Scrambling to play catch-up on the unfolding Downing Street memo story, today's New York Times latches onto a single phrase from a newly leaked eight-page briefing document in order to produce the Bush-friendly headline, "Prewar British Memo Says War Decision Wasn't Made." The truth is, the briefing document in question, dated July 21, as well as the previously leaked memo, dated July 23, both stress repeatedly how the Bush administration, despite its public rhetoric, appeared committed to war with Iraq. But thanks to today's Bush-friendly spin, New York Times readers are getting a very different story.
Here's how the paper, scooped by yesterday's Washington Post and Sunday Times of London, plays the release of the July 21 briefing document: "A memorandum written by Prime Minister Tony Blair's cabinet office in late July 2002 explicitly states that the Bush administration had made 'no political decisions' to invade Iraq, but that American military planning for the possibility was advanced." The Times adds, "The publication of the memorandum is significant because a previously leaked document, now known as the Downing Street Memo, appeared to suggest that a decision to go to war may have been made that summer."
What the Times is saying is that despite the controversy surrounding the original Downing Street memo and its implication that the U.S. had decided on war -- contrary to numerous Bush statements -- eight months prior to the invasion, the newly leaked briefing document throws all of that into question because British officials noted Washington had made "no political decisions" to invade. In other words, according to the Times, Tony Blair might be right in his public insistence, given with Bush at his side, that the two governments misled nobody during the run-up to war.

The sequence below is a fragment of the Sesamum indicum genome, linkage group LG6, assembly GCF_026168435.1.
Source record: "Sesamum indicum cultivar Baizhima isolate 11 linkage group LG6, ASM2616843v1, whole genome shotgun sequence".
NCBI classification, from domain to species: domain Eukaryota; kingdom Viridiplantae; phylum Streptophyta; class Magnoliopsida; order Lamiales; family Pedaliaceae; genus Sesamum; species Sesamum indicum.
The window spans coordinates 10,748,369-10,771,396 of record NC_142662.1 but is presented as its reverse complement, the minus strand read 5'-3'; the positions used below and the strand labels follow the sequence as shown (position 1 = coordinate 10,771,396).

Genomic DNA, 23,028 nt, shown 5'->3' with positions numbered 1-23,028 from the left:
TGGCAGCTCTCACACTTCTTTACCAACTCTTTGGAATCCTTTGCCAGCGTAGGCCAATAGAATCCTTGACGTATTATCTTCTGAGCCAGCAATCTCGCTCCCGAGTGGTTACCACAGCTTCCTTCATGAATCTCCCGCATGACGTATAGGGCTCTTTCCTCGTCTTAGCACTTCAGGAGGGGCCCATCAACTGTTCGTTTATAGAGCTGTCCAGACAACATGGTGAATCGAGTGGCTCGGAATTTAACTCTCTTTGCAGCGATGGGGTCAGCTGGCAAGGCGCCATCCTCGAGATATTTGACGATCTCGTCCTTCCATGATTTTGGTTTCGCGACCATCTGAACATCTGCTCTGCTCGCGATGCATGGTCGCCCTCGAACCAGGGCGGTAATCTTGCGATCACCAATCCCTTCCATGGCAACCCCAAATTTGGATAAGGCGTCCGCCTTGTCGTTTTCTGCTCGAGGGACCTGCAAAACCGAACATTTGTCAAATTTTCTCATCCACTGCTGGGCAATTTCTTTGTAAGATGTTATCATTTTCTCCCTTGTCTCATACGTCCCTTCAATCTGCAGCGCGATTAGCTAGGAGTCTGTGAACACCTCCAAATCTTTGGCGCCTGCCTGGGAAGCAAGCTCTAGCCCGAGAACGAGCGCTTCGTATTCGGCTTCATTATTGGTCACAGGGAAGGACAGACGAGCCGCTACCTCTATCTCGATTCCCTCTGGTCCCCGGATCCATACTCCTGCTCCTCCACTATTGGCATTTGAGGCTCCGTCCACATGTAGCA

Set aside for the moment the fact that the Times' report completely ignores the portion of the briefing document that raises questions about the legality of going to war. The memo states, "Regime change per se is not a proper basis for military action under international law." According to the Sunday Times of London, "The briefing paper, for participants at a meeting of Blair's inner circle on July 23, 2002, said that since regime change was illegal it was 'necessary to create the conditions' which would make it legal."
Apparently the New York Times did not consider that to be newsworthy. Instead it focused on the notion that "no political decisions" had been made to invade Iraq. The problem here is that the briefing containing the phrase "no political decision" was written July 21, 2002, and the memo containing minutes from a senior meeting of British officials was written July 23, in which it was reported that Washington appeared bent on war. That is, the July 21 briefing paper was distributed to participants in preparation for the meeting two days later with Bush's closest intelligence advisors, where the updated details of war planning were then discussed -- and from which one conclusion reached by the Brits was: "Military action was now seen as inevitable."